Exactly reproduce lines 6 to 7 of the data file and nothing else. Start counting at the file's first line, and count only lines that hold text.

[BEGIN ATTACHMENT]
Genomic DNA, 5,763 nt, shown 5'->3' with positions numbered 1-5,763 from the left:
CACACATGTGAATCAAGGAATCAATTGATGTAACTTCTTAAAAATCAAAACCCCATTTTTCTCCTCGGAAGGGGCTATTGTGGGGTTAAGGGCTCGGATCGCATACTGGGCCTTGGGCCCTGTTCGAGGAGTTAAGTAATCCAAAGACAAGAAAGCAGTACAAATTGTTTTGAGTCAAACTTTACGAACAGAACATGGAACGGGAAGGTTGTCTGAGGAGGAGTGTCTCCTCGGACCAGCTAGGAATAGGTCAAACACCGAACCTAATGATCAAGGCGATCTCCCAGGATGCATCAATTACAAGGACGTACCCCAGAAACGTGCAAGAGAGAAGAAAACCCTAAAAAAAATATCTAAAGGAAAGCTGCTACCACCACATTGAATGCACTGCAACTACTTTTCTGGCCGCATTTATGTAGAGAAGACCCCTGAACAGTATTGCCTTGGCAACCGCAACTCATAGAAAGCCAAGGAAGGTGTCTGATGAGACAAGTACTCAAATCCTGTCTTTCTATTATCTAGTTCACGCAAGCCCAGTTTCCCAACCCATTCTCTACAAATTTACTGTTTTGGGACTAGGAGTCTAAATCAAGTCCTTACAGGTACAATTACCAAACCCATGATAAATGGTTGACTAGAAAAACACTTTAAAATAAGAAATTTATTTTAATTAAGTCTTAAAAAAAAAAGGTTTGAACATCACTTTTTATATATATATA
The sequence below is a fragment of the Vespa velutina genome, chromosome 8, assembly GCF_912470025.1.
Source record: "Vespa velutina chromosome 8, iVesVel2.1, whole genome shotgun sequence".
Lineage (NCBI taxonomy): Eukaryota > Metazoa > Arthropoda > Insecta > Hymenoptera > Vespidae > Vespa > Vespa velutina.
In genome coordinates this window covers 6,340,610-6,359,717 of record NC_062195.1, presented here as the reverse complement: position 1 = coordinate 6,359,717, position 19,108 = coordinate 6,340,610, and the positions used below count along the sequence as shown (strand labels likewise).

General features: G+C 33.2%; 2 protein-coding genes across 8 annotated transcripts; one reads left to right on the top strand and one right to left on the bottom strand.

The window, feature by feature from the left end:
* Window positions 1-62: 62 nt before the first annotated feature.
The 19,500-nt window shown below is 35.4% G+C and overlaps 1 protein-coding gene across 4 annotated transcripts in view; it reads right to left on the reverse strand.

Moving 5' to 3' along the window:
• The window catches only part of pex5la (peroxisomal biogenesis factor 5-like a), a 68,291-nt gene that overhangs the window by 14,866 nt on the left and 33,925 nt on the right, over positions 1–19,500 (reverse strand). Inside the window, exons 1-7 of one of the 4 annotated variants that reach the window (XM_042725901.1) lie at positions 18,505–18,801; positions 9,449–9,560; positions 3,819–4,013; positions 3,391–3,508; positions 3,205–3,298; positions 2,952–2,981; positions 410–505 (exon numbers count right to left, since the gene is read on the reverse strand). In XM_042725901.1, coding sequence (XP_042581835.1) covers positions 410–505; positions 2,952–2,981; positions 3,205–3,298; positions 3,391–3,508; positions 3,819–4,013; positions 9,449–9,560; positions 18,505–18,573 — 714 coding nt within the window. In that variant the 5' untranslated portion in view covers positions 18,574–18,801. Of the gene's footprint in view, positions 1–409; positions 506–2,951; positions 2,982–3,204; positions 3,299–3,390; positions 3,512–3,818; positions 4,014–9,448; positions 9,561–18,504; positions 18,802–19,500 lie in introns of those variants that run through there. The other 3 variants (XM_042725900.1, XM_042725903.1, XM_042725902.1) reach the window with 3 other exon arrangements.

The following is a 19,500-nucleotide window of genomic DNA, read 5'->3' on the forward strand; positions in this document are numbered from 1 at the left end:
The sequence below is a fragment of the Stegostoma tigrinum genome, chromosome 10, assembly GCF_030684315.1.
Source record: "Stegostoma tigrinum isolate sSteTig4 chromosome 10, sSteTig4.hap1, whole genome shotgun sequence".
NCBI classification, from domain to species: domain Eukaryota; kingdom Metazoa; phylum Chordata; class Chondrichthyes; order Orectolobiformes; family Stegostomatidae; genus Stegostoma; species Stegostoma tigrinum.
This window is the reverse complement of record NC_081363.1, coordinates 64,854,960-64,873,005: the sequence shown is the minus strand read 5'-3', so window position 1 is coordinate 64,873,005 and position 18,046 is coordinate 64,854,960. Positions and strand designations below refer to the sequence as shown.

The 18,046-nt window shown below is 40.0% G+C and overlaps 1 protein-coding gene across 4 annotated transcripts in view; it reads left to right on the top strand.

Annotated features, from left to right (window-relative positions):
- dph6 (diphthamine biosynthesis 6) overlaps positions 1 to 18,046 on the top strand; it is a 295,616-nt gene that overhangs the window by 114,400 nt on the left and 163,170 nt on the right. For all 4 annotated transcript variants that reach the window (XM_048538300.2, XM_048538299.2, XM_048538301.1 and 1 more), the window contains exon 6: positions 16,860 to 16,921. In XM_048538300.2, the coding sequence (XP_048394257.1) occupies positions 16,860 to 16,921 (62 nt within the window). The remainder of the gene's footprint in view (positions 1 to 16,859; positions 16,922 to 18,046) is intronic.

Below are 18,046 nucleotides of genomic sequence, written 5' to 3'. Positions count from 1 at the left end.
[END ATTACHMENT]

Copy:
In genome coordinates this window covers 6,340,610-6,359,717 of record NC_062195.1, presented here as the reverse complement: position 1 = coordinate 6,359,717, position 19,108 = coordinate 6,340,610, and the positions used below count along the sequence as shown (strand labels likewise).

General features: G+C 33.2%; 2 protein-coding genes across 8 annotated transcripts; one reads left to right on the top strand and one right to left on the bottom strand.